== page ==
As this went on my wife kept kicking me, trying to get me to look at her so we’d enjoy holding in a laugh. I had to look away; it was too funny to listen – YET it was cool to think that 10 people (and who knows how many more) had flown into Denver just to see Rush play at Red Rocks. (They all agreed that this was one of their best shows, by the way, but one of the teenage boys expressed disappointment at “Neil’s new drum solo.” From what I gathered it was now too short.) Love Rush or leave ’em, I wish I had it in me to hop on a plane to see a concert by a band I’d already seen a dozen times before! I’ve driven to New York and Boston, for instance, but would I ever take a plane to see a band?

How about you? Have you even taken a plane to another town specifically to see a band?


  24 Responses to “Flight Not Included”

  1. i flew to Toronto to see Crispin Glover debut his film, What is It? everyone in the film has Down Syndrome except for Glover. Glover made it clear, however, during the post film Q&A that they were playing characters who did NOT have Down Syndrome.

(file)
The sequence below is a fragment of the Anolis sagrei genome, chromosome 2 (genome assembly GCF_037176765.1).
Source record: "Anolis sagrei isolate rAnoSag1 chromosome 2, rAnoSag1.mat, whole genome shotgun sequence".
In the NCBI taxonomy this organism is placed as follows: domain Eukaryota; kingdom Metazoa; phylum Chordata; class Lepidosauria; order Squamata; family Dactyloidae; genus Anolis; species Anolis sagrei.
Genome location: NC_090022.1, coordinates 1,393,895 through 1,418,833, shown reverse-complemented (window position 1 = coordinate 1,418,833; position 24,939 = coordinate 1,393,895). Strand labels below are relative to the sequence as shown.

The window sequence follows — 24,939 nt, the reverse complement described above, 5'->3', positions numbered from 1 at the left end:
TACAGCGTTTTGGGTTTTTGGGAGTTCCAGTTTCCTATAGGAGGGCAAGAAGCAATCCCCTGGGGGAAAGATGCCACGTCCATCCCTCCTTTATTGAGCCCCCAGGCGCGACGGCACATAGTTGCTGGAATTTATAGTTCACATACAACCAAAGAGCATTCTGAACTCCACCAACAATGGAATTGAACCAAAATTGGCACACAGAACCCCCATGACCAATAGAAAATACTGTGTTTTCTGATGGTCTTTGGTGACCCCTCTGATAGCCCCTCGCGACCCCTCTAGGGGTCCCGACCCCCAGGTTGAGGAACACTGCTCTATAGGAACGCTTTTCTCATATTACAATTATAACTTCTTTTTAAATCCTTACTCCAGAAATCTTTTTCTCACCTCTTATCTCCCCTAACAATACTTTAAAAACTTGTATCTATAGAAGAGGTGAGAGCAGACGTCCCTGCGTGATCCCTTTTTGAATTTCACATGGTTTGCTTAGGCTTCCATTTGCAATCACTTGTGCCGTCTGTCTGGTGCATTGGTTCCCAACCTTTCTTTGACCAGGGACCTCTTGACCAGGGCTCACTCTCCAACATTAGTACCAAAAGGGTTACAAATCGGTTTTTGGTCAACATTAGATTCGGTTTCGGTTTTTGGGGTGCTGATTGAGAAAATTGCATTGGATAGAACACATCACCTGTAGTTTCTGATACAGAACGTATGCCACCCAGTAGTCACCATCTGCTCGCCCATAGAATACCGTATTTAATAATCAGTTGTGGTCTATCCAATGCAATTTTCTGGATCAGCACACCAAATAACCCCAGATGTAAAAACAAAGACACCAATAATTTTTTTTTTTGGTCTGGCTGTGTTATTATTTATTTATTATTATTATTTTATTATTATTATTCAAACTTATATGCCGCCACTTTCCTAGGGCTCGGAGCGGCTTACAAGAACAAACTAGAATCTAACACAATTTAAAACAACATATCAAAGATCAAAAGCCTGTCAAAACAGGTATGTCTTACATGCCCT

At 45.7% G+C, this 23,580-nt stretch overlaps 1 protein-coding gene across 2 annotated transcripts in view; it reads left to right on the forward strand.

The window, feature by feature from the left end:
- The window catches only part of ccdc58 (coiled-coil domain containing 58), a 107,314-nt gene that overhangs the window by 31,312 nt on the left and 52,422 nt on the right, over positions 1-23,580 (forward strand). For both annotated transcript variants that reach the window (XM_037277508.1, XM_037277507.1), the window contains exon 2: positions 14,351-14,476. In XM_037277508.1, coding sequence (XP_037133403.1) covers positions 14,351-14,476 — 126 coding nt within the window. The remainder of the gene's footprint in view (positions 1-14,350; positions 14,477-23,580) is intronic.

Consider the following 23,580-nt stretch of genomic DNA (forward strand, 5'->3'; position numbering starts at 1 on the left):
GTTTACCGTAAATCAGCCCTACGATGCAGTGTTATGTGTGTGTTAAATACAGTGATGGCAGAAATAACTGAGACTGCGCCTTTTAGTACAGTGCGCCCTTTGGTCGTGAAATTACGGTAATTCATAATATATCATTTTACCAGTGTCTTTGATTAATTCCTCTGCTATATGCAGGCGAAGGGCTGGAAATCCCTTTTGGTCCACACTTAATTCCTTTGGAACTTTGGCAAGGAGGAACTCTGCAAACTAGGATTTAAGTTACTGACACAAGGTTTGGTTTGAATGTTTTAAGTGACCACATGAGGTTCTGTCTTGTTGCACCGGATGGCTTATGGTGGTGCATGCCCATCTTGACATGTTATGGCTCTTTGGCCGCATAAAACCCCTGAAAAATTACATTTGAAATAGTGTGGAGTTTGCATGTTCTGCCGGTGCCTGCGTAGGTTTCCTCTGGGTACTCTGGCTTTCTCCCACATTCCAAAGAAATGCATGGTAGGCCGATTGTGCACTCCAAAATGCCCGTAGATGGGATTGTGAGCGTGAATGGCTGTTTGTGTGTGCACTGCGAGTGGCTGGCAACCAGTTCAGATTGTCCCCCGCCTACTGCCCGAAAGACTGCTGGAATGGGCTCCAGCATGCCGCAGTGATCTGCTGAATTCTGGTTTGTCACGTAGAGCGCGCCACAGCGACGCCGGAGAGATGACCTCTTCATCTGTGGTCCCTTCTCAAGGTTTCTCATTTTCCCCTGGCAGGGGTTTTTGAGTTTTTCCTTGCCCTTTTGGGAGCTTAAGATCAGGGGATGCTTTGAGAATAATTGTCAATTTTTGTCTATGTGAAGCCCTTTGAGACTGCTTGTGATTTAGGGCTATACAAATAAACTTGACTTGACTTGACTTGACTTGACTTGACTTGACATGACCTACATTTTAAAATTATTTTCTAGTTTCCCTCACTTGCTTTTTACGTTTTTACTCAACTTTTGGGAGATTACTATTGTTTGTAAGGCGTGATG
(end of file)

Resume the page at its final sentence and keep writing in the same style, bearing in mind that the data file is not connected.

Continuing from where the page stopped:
I saw Rozz Williams band, Shadow Project when i was vacationing in San Francisco in 1993, but i did not fly there to do so.

    so, no.

  2. BigSteve

    No. But I have driven long distances.

    For example, 7 or 8 years ago I drove to Atlanta for a conference, which was a nine hour drive. Elvis Costello was playing there the week AFTER the conference, so I drove to Orlando to waste a week visiting someone, which turned out to be a big mistake. Then I drove back to Atlanta, saw the show at Chastain Park (excellent), then drove the nine hours back home (not all on the same day).

    Nowadays I won’t even drive an hour to Lawrence to see someone I really like. But I’d probably consider a flight and a nice hotel for the right artist in the right circumstances. Not Rush. And no t-shirts.